A new study on dietary recommendations for pregnant women concluded that healthy eating and calorie control during pregnancy can help prevent obstetric complications. Also, pregnant women who are overweight or obese can lose weight safely by improving their eating habits -- but not by dieting.
The study, which was funded by the National Institute for Health in the United Kingdom and published in the British Medical Journal (BMJ), was based on the results of research involving more than 7,000 women. Both in Europe and North America, up to 40 percent of women gain more than the normal amount of additional weight due to pregnancy, which can cause a number of health problems associated with excess weight.
The researchers said that following a healthy diet instead of "eating for two" can help prevent the risk of a host of complications during pregnancy. However, current guidelines do not advocate dieting for weight loss during that time. The National Institute for Health and Clinical Excellence (NICE) warns that calorie restriction for the purpose of weight loss during pregnancy may harm the health of the unborn child.
Observing healthy eating habits, of course, is important at any time in life, but it matters even more for women who are pregnant or plan to become pregnant. A low-calorie, nutrient-dense diet that includes lots of fresh fruit, vegetables, whole grains, low-fat dairy products and lean protein sources is beneficial for both mother and child. While there is no specific "pregnancy diet," nutritional balance in both quality and quantity of the food an expecting mother eats is key.
Most women feel hungry more often during pregnancy than they did before their pregnancy, tempting them to overeat on occasion. To prevent this from happening, it is perfectly permissible to break with one's usual eating pattern of three daily meals and nibble instead on several smaller servings throughout the day. Healthy snack foods can help with sudden hunger pangs. This approach can also work if nausea, food aversions or indigestion make it uncomfortable to eat and digest regular-size meals.
The most important issue is to eat as nutritionally healthy as possible. This includes having good sources of protein, calcium, folic acid and iron as well as vitamins and minerals. Going through pregnancy on a strictly vegetarian diet is possible as long as a sufficient supply of complete protein is maintained. To avoid nutritional gaps, it can be useful to take a multivitamin supplement. Before taking supplements, however, pregnant women should consult with their physician. The same goes for prescription drugs and over-the-counter medications.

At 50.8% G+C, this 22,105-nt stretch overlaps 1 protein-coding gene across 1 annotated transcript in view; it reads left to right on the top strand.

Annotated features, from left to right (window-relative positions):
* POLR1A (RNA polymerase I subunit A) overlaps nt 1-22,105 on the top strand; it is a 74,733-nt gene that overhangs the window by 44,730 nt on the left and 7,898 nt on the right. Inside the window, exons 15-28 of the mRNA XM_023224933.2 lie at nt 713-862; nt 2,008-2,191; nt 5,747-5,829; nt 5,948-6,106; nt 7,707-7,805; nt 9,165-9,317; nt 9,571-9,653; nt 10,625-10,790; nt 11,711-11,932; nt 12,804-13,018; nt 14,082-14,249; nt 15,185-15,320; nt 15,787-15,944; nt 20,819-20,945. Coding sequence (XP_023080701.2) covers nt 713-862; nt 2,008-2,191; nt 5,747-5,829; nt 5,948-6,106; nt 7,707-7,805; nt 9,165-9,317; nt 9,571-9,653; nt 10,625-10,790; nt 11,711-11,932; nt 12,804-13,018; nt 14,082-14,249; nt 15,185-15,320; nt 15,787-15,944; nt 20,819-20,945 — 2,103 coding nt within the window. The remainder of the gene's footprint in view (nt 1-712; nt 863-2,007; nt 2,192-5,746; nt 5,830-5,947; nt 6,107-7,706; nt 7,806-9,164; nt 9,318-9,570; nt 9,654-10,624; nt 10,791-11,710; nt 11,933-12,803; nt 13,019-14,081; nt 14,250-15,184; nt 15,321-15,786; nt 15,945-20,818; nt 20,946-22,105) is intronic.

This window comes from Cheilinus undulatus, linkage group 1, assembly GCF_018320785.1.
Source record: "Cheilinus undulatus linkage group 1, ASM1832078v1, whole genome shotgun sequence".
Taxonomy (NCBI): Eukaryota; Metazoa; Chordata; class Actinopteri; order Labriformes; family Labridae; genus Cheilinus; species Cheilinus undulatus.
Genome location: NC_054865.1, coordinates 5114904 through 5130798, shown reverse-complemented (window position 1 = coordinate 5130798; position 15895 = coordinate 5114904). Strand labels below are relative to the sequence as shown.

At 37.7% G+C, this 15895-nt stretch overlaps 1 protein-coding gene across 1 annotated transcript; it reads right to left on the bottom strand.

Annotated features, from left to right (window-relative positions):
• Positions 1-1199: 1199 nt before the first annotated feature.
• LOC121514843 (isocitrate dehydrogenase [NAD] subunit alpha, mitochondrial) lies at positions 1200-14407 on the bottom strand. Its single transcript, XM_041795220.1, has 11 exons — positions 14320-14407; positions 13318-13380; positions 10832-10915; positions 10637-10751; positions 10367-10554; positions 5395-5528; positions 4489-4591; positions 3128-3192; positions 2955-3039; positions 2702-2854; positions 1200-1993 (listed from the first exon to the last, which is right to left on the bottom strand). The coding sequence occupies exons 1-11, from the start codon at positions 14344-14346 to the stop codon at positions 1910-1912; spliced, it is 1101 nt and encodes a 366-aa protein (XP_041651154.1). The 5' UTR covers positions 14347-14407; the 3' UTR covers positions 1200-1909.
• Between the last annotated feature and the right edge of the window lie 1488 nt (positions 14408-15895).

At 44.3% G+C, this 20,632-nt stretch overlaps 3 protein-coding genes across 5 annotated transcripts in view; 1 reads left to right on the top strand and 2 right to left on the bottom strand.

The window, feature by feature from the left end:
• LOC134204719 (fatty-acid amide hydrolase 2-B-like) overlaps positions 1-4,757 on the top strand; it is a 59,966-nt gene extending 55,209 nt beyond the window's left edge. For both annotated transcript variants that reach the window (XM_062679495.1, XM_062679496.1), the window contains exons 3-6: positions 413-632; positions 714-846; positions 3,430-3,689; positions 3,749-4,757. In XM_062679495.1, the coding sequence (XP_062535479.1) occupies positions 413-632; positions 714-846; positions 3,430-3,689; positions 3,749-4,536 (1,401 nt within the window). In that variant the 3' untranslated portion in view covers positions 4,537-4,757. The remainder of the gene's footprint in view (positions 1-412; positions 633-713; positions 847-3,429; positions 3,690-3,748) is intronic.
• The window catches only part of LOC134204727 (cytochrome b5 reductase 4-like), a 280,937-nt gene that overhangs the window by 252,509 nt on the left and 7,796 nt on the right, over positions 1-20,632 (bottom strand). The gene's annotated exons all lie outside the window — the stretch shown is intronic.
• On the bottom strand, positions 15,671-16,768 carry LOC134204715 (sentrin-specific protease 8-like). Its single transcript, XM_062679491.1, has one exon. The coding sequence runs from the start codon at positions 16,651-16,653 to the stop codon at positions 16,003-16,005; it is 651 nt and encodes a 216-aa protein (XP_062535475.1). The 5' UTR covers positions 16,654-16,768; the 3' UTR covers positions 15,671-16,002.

There are also certain foods that should be restricted or completely avoided during pregnancy. For instance, raw seafood like oysters or sushi, undercooked meat, raw eggs (in dressings and sauces), unpasteurized milk and cheese made from unpasteurized milk are all potential carriers of bacteria that can harm a fetus. Some fish species (both wild-caught and farmed) may have high amounts of methyl-mercury from environmental pollution. It has been shown that traces of metals such as mercury in the food supply can be harmful to the developing brain and nervous system of fetuses and infants. For this reason, the U.S. Food and Drug Administration (FDA) advises pregnant women to limit their fish consumption to "12 ounces (2 average meals) a week of a variety of fish and shellfish that are lower in mercury."
Alcoholic beverages in any form should be completely avoided during pregnancy. Cutting back on caffeine, including coffee, tea, cacao, colas and even chocolate (ouch!) is also highly recommended. The best choices for drinks are plenty of water (non-chlorinated), fruit juices (made from real fruit) and low-fat or non-fat milk. Empty calories and excessively high amounts of sugar from sodas benefit neither the mother nor the baby and should be kept to a minimum.
Last but not least, it is a good idea to create a health-promoting environment. That includes a thorough inspection of the refrigerator and pantry. If necessary, nutritionally inferior items should be tossed out and replaced with better ones -- before temptation strikes.